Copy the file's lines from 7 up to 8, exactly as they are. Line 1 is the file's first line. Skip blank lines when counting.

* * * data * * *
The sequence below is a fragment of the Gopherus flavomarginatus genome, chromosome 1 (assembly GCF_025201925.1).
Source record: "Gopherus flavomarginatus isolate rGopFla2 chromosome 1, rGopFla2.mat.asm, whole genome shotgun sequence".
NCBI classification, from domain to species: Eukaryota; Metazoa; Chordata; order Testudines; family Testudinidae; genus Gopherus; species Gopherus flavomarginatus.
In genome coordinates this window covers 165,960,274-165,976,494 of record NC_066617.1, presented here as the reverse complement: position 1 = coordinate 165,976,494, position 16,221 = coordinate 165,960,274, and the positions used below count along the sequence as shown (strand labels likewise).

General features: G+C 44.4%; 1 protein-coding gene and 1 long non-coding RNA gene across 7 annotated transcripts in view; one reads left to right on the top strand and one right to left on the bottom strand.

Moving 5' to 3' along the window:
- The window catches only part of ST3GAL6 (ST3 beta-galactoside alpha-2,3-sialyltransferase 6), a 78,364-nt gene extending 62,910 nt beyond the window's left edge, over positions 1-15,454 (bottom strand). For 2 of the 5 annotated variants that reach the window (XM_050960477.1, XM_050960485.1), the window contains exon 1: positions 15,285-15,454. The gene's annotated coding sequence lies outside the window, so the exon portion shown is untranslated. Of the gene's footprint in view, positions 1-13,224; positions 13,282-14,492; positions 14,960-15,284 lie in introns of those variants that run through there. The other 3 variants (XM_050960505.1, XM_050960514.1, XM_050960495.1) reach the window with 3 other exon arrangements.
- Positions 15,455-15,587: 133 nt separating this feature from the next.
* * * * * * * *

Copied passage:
- The window catches only part of ST3GAL6 (ST3 beta-galactoside alpha-2,3-sialyltransferase 6), a 78,364-nt gene extending 62,910 nt beyond the window's left edge, over positions 1-15,454 (bottom strand). For 2 of the 5 annotated variants that reach the window (XM_050960477.1, XM_050960485.1), the window contains exon 1: positions 15,285-15,454. The gene's annotated coding sequence lies outside the window, so the exon portion shown is untranslated. Of the gene's footprint in view, positions 1-13,224; positions 13,282-14,492; positions 14,960-15,284 lie in introns of those variants that run through there. The other 3 variants (XM_050960505.1, XM_050960514.1, XM_050960495.1) reach the window with 3 other exon arrangements.
- Positions 15,455-15,587: 133 nt separating this feature from the next.